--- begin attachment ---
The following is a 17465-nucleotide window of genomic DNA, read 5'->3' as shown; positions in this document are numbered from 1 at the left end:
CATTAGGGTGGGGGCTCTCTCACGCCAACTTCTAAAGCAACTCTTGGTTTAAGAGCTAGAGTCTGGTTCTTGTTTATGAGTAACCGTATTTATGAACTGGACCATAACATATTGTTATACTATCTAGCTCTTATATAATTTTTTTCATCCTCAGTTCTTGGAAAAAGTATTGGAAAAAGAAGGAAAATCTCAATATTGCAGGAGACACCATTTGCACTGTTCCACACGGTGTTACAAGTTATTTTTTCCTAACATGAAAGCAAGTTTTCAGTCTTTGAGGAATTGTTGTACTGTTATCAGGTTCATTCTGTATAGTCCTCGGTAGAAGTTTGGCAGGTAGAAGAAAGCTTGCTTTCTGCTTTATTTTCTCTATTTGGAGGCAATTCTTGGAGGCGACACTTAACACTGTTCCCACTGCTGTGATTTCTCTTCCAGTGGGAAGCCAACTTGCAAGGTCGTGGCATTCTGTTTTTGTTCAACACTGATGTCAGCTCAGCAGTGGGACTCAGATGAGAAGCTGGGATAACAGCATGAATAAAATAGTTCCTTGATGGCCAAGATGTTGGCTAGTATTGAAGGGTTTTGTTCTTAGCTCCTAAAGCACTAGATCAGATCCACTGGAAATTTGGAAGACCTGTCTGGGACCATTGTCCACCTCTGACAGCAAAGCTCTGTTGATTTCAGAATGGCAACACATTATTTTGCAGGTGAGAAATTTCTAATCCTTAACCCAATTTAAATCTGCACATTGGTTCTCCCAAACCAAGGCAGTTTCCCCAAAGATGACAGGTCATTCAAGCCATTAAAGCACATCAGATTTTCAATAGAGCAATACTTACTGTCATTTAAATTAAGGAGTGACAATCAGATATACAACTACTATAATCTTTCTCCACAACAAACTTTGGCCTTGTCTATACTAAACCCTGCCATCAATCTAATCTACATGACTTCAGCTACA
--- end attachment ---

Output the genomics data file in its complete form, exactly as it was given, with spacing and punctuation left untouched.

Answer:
The following is a 17465-nucleotide window of genomic DNA, read 5'->3' as shown; positions in this document are numbered from 1 at the left end:
CATTAGGGTGGGGGCTCTCTCACGCCAACTTCTAAAGCAACTCTTGGTTTAAGAGCTAGAGTCTGGTTCTTGTTTATGAGTAACCGTATTTATGAACTGGACCATAACATATTGTTATACTATCTAGCTCTTATATAATTTTTTTCATCCTCAGTTCTTGGAAAAAGTATTGGAAAAAGAAGGAAAATCTCAATATTGCAGGAGACACCATTTGCACTGTTCCACACGGTGTTACAAGTTATTTTTTCCTAACATGAAAGCAAGTTTTCAGTCTTTGAGGAATTGTTGTACTGTTATCAGGTTCATTCTGTATAGTCCTCGGTAGAAGTTTGGCAGGTAGAAGAAAGCTTGCTTTCTGCTTTATTTTCTCTATTTGGAGGCAATTCTTGGAGGCGACACTTAACACTGTTCCCACTGCTGTGATTTCTCTTCCAGTGGGAAGCCAACTTGCAAGGTCGTGGCATTCTGTTTTTGTTCAACACTGATGTCAGCTCAGCAGTGGGACTCAGATGAGAAGCTGGGATAACAGCATGAATAAAATAGTTCCTTGATGGCCAAGATGTTGGCTAGTATTGAAGGGTTTTGTTCTTAGCTCCTAAAGCACTAGATCAGATCCACTGGAAATTTGGAAGACCTGTCTGGGACCATTGTCCACCTCTGACAGCAAAGCTCTGTTGATTTCAGAATGGCAACACATTATTTTGCAGGTGAGAAATTTCTAATCCTTAACCCAATTTAAATCTGCACATTGGTTCTCCCAAACCAAGGCAGTTTCCCCAAAGATGACAGGTCATTCAAGCCATTAAAGCACATCAGATTTTCAATAGAGCAATACTTACTGTCATTTAAATTAAGGAGTGACAATCAGATATACAACTACTATAATCTTTCTCCACAACAAACTTTGGCCTTGTCTATACTAAACCCTGCCATCAATCTAATCTACATGACTTCAGCTACA